Friday Facts: Spaghetti, Mad Beats, Otto-Mans

fridayfacts_icn:: The Knights of Pythias annual spaghetti dinner in support of Special Olympics has been canceled this year due to a decline in membership from three to one. Group spokesman, 101 year-old Charlie Cassidy, apologized for the cancellation, citing his difficulty distinguishing the numbers on the stove dials, and his inability to lift a full kettle of water by himself following the passing of his son, Charlie Jr., from natural causes at age 82.

:: Number of posters, flyers and informational brochures (combined total) printed up for this Sunday’s Earth Day festival/concert at Baxter Park: 31,000

:: Number of Sanitation Department overtime hours estimated for the post-festival/concert cleanup: 150

:: Most popular dog food flavors sold regionally in 2006, according to Champ Brand Dog Food manufacturers, 1711 E.Blind St: Lamb, lamb and rice, beef, beef and rice. Least popular: Milk, “Dog Food.”

:: The last blacksmith shop in the city, John Schmidt’s 1890 Village Smithy, closed in 1979, although it operated as a curiosity, tourist site and gift shop for most of its last five decades. The last blacksmith shop to actually support itself strictly with ‘blacksmithing’ was Clark’s Harness & Metal Works, which closed in 1937.

:: Paper cuts account for approximately one percent of all emergency room visits within city limits.

:: The statue of Cornelius Keets looking out over Keets Harbor is made of metal salvaged from the largest anchor of The Colossus, the huge Emerald Sky Line passenger liner that was retired in 1919. The Colossus had three anchors with a combined weight of 29 tons (58,000 lbs.).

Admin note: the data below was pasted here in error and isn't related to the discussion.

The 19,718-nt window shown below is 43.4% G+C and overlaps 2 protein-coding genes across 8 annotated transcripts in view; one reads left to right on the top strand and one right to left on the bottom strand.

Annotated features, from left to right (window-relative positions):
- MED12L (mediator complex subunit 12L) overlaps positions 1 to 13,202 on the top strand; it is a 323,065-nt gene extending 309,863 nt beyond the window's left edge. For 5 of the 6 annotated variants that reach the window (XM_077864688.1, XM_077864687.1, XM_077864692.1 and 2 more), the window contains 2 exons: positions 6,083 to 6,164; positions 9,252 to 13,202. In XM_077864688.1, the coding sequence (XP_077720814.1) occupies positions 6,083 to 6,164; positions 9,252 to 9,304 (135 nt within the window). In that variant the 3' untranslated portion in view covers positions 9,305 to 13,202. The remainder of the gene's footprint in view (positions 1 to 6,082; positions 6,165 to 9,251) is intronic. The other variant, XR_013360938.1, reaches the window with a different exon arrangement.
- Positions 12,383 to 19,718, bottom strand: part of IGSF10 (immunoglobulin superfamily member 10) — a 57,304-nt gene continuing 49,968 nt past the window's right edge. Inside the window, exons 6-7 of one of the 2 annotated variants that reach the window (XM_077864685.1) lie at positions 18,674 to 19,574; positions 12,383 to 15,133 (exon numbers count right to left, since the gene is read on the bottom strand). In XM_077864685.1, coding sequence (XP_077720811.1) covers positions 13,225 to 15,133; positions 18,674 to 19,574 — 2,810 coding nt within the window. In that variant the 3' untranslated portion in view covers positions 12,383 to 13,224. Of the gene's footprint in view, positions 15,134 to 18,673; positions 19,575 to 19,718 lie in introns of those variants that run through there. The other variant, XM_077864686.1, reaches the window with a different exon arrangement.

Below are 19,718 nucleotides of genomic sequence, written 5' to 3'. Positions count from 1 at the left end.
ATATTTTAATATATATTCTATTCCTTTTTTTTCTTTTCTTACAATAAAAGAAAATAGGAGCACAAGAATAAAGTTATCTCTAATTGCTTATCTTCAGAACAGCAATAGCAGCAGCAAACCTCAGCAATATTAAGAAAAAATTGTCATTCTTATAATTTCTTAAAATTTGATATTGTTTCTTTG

:: Number of copies sold of “Hot and Fresh: Fire Safety, Yo!” (an album of rap songs about, well, fire safety, recorded by city firefighters) since its release in 1986: 1,138

:: The Municipal History Museum on Quarterhorse Cul-De-Sac will be hosting a week-long series of documentaries, discussions and conferences on the “Gipsie Ordinances” passed between 1918 and 1921, beginning this Friday.

In the early Twentieth Century, roving “Gipsie” bands of unregulated journeyman merchants took to the streets in such numbers and selling low quality goods at such tempting prices that not only were local businesses threatened, but the civic infrastructure was suffering under the weight of shoddy merchandise.

The first Gipsie Ordinances were introduced by furniture magnate David Floyd Lowell, who complained of journeyman furniture sellers in his memoirs:

…all manner of cater-wauling jipsies may come rattling across public squares with shoddy, cheap foot-stools and threadbare otto-mans of dubious quality, sold to un-suspecting citizens for penn-ies on the dollar, re-turning only frustration and self-reprisal for the fault of being bamboozled!

There is no cost for admission, but a sizable donation to the museum is recommended.
– D. Andrews, K. Church, J. Morris, R. White

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